We passed acres and acres of Mangrove Swamps – that is why this area is also famous for the manufacture of charcoal, a cheap source of fuel for cooking in the rural areas. Some, there are white migratory egrets on these trees and barren branches. After about 15 minutes, we are right at the river mouth. In the centre, one can see a floating restaurant in red and orange. It is also served a lodging house for those interested at the rate of RM150.00 per night with a seafood dinner thrown in, as advertised by the boat-man. However, our objective for the day, was to shoot the eagles here and not for food and recreation. There are also fish cages for rearing of fishes for consumption. Trash fishes are fed to these fishes which are sold once these fishes are of suitable size. Next we headed towards the fishing village known by the locals as “Lau Kang” or translated as “Old River” Fishing Village or presently known as Kuala Sangga with a varying population staying there. Currently, a local villager said ony 28 occupants are around there as it was Sunday.
More interesting facts on the village on my next blog.

SP Lim
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Eagles   7 comments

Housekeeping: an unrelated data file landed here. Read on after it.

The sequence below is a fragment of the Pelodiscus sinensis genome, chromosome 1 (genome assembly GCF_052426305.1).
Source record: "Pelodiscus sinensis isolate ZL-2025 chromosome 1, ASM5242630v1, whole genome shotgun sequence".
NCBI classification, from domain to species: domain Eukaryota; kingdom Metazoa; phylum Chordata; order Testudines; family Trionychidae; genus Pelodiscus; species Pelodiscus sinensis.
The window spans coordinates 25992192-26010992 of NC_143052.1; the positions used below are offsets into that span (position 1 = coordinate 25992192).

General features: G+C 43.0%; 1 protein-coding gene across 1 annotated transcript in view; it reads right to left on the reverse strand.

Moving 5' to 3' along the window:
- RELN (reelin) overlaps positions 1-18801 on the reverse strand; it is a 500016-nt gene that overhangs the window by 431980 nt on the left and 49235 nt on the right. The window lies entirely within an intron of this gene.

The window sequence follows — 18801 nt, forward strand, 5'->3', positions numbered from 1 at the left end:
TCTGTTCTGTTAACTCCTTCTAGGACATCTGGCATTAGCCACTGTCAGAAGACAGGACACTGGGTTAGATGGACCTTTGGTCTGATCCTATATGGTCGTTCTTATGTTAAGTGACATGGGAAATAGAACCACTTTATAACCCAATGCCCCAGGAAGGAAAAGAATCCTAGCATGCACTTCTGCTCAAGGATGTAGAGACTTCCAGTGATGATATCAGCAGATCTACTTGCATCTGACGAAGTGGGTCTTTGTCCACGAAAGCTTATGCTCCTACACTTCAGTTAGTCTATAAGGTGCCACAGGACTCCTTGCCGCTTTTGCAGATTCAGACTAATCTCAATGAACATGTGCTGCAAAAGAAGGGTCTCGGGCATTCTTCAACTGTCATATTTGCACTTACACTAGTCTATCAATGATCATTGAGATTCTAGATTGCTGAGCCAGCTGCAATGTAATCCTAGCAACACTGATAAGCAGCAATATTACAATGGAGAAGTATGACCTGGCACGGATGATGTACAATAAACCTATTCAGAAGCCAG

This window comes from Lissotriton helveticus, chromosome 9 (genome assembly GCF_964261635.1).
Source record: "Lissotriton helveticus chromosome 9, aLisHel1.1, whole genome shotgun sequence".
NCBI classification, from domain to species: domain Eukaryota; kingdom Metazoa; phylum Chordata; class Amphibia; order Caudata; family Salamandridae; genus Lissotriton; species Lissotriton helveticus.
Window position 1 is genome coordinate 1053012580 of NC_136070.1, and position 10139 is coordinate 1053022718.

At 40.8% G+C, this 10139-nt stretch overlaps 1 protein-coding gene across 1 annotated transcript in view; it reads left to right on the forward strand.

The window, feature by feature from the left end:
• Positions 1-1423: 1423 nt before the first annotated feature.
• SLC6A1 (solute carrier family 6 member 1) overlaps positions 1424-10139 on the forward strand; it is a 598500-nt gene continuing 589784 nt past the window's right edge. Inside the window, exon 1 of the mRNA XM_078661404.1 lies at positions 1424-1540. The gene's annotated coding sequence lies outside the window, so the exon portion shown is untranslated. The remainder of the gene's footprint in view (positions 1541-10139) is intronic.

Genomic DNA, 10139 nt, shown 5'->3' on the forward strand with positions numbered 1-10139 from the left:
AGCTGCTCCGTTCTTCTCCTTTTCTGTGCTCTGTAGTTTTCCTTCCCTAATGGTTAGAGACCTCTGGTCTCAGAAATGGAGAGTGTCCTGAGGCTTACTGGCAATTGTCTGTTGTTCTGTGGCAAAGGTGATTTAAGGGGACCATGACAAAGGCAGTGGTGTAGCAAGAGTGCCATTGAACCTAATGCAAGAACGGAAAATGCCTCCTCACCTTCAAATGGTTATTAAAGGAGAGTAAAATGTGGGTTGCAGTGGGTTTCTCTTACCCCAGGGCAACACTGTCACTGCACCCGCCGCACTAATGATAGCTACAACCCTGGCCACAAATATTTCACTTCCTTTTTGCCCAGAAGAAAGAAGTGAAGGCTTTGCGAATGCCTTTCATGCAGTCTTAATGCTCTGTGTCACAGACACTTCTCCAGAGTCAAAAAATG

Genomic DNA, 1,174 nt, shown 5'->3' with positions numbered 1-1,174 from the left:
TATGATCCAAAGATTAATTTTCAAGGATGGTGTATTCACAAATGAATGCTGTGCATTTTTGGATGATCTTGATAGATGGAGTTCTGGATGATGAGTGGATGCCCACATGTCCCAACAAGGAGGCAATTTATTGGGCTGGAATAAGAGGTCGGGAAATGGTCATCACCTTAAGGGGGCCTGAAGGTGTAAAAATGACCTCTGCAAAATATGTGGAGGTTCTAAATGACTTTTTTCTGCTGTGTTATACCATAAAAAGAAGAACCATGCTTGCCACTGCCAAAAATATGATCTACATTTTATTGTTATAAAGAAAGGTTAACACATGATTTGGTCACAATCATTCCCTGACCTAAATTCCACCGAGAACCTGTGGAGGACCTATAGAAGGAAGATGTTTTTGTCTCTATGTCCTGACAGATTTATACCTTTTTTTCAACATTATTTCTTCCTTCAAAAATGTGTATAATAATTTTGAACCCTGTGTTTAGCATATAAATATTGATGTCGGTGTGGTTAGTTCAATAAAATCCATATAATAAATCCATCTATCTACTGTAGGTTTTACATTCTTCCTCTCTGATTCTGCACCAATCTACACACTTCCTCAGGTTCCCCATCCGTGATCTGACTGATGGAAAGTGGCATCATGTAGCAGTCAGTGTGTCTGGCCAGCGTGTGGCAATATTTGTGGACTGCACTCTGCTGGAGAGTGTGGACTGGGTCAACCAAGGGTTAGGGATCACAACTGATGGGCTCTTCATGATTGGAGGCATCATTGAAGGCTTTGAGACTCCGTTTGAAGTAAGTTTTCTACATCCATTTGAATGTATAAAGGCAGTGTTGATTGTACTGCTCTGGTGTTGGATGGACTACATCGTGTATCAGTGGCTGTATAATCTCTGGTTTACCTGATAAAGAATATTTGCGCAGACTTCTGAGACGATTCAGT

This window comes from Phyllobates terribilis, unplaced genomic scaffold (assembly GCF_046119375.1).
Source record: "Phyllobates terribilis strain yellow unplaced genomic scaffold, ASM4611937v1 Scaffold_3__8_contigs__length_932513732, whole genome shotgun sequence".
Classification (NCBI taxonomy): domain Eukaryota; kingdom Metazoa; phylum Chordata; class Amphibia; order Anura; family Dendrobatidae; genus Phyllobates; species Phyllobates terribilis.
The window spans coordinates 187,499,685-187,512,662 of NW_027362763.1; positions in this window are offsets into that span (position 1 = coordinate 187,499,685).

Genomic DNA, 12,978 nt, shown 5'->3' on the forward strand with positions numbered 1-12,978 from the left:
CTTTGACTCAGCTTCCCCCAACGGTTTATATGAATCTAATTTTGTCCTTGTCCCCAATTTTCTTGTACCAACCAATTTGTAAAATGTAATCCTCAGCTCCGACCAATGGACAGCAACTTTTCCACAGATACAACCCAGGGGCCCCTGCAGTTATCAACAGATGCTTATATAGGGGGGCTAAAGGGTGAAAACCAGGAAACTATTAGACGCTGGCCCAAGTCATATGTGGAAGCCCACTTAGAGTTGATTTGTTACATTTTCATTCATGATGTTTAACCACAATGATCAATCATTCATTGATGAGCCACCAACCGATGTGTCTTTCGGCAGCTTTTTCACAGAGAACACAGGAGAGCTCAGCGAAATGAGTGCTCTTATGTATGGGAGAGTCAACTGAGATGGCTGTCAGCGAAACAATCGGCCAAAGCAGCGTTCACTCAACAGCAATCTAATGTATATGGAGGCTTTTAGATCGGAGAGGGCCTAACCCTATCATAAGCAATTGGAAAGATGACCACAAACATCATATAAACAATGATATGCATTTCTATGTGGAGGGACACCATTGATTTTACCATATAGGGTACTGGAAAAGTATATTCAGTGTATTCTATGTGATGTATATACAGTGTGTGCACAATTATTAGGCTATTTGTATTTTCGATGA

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Photo-shooting of eagles seemed simple and easy but it turned out almost all the photographs are out of focus. So must manipulate a bit as I do not use photoshop. This is my very first attempt to photo-shoot these eagles from a boat using a 70-200 mm lens. Most photographs taken are out of focus and small in size, A lot of cropping was done and a speed of 1/2500 second was used in all the photographs. Normally, I just involve myself with the easier task of street photography for my blog, shooting of the street opera performances, some concert in audiotoriums, some events and lesser strenous stuff.

SP Lim
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From Wikipedia:-
Eagle
Eagle is a common name for many large birds of prey of the family Accipitridae; it belongs to several groups of genera that are not necessarily closely related to each other.

Most of the 60 species of eagles are from Eurasia and Africa. Outside this area, just 14 species can be found – two in North America, nine in Central and South America, and three in Australia.

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Description